– “Warren G. Harding: The American Presidents Series” by John W. Dean. Harding seems to be exactly the type of president about whom books in the American Presidents Series are perfect: he is generally poorly regarded, few (if any) compelling biographies of him exist, and a shorter facts only biography might be just what the doctor ordered. On second thought, perhaps I should read this one?
Jim Kane said:
I enjoyed Russell’s work and look forward to hearing your thoughts on the other ones!
My reaction so far (I’m halfway through Russell’s book) is that it swings from dull to fascinating. Sometimes it moves like a tortoise and reads like a prehistoric stone tablet…at other times it speeds along briskly and reads like an engaging made-for-tv drama. I can’t wait to see what I think by the end and how it compares to the other Harding bios-
I was going to read this book but didn’t because I understand Russell’s book takes a very unfavorable view of Harding. It seems he was out to prove Harding had African ancestry and to bring to light the affair with Carrie Phillips. McGraw-Hill rejected titles for the book were: “From Whore House to White House” and “The Nigger in the Woodpile.” The title still conveys a racist tint in the mention of the word “Shadow.” Today it would not be an issue but back in the 1960’s and certainly in the 1920’s this would have been a problem for Harding supporters.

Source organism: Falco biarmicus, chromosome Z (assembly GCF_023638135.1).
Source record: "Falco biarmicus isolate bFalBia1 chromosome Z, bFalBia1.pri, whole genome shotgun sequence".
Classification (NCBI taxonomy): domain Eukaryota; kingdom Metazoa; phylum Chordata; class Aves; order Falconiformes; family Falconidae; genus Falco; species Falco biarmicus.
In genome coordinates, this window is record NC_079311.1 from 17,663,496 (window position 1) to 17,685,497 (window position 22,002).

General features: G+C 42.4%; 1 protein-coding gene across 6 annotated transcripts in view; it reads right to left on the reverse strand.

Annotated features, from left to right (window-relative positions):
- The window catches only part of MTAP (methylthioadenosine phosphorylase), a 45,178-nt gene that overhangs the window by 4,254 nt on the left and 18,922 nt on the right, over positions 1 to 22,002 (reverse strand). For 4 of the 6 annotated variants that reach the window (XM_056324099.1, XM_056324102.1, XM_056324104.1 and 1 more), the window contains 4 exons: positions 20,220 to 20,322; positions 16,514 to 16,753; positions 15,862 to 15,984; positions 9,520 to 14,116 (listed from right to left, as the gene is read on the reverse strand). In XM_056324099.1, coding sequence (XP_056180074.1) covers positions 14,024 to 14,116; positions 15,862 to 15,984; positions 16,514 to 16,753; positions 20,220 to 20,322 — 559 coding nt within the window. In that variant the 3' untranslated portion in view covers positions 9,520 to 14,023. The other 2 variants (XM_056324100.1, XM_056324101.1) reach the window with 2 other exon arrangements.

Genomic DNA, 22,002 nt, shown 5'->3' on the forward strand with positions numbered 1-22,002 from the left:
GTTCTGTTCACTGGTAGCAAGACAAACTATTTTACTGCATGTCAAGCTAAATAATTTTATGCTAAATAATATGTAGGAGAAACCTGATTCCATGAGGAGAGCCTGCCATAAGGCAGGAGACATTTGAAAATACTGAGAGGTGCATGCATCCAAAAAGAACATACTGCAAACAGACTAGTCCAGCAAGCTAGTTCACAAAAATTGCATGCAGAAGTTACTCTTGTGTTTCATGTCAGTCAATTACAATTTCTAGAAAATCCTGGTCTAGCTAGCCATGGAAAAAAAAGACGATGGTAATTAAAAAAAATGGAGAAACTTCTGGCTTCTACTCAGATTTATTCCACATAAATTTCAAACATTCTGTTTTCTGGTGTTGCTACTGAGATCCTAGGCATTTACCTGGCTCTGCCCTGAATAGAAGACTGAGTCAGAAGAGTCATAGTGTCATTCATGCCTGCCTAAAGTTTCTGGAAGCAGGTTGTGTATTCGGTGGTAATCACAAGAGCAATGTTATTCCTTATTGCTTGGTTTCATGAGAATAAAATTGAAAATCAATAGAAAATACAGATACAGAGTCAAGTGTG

Ironically I considered skipping this book for the very same reasons. But it is so frequently read (for a Harding biography anyway) and referenced that I decided I couldn’t afford not to read it. I’m almost done with it but still wrestling with exactly what I want to say about it in my review…
I loved Dean’s book, and not just because it was short. It isn’t obsessed with scandal, and is more about the 1920 election.